Fight CRC works with our Congressional Advisory Committee (CAC) and advocacy partners to develop our legislative goals. We monitor all federal legislative initiatives that impact colorectal cancer. Once we monitor, we determine if issues should be supported, and if so, at what level. Sometimes support means we sign on or draft a letter of support. Sometimes we make a public comment. Other times we engage our advocates through an Action Alert or ask advocates to voice their opinions and get involved.

 Read a Summary of the Priorities 

 

Legislative priorities for 2017


Issue 1: Removing Barriers to Colorectal Cancer Screenings


Ask: Co-sponsor the Removing Barriers to Colorectal Cancer Screening Act, HR 1017/S.479.

Medicare covers screening colonoscopies at 100%, but if polyps are removed during the screening procedure, beneficiaries become responsible for paying coinsurance of roughly 20%. This additional and unexpected cost is a major deterrent to screening seniors, the population at highest risk for CRC.

This issue is a top priority for Fight Colorectal Cancer, as it has been for the past three Congresses. Most recently, it received 328 combined co-sponsors in the 114th Congress (HR 1220/S 624).

Ask: Protect 100% insurance coverage for colorectal cancer (CRC) screening in the Affordable Care Act (ACA) replacement legislation.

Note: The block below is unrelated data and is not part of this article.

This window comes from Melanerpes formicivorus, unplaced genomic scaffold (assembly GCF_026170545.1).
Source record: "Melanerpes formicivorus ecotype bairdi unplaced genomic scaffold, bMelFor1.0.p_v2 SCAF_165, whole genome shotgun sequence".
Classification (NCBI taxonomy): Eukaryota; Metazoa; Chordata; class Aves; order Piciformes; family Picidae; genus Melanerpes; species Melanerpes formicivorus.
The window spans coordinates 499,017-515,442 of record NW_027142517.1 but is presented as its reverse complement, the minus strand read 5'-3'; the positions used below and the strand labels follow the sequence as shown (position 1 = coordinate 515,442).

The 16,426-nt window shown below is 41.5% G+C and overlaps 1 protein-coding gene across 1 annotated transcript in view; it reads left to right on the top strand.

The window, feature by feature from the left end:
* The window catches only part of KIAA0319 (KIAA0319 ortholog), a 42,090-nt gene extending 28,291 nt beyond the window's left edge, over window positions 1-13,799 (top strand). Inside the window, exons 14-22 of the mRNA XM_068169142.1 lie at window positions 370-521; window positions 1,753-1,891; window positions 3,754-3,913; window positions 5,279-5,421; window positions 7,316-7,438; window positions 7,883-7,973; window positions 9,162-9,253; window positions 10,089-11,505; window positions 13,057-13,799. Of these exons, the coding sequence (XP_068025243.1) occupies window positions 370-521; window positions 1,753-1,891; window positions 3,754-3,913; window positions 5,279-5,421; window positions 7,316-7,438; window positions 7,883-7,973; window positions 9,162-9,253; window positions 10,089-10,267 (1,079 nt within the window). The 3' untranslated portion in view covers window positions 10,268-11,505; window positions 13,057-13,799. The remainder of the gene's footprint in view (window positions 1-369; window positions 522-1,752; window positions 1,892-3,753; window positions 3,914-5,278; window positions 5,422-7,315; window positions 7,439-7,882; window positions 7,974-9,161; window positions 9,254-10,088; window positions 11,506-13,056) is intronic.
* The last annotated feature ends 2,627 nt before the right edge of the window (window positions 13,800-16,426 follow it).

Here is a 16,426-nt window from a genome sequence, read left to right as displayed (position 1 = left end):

The passage of the ACA required new health plans to cover recommended preventive services without cost sharing. One in three Americans is not up-to-date with CRC screenings, and one in 20 will be diagnosed with CRC during their lifetime. Maintaining coverage for CRC screening is a major opportunity to reduce the death toll of the second-leading cause of cancer deaths for men and women combined. From 2011 (when the law took effect) until 2013, an additional 8,400 seniors (8% more than before) were diagnosed with early-stage colorectal cancer (as a result of screening), researchers estimated [1].

Ask: Appropriate $70 million for the Centers for Disease Control and Prevention (CDC) Colorectal Cancer Control Program (CRCCP) to provide states with the necessary funding to increase colorectal cancer screening rates in all 50 states.

Increasing funding would enable more states and underserved communities to offer screening programs, and as a result, increase nationwide screening rates. In 2015, 31 grants were awarded to implement evidence-based interventions to include education, screening and follow-up services. This program’s funding provides support to our country’s most vulnerable populations. The CRCCP has provided almost 55,000 colorectal cancer screening exams and diagnosed 165 colorectal cancers and 8,441 cases of precancerous polyps. Grants have been awarded to 24 state health departments, as well as 6 universities, and one American Indian tribe to increase colorectal screening.

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Issue 2: Investing in Colorectal Cancer Research


Ask: Appropriate funding for 21st Century Cures as part of the FY 2017 federal budget and increase funding for the National Institutes of Health (NIH) to $34.5 billion, including $5.9 billion for the National Cancer Institute (NCI) for FY 2017.

The 21st Century Cures Act, when funded, will play a vital role in the development of new treatments and cures for cancer and other diseases. This legislation gives hope to the cancer community. It provides $4.8 billion over 10 years for medical research, ensuring funds for the Cancer Moonshot Initiative, the Precision Medicine Initiative and substantial increases to current NIH funding levels.

We also request increases in funding to the NIH and NCI for both FY 2017 and FY 2018. While the funding for 21st Century Cures is significant, it should supplement increases in funding through the appropriations process for these institutions.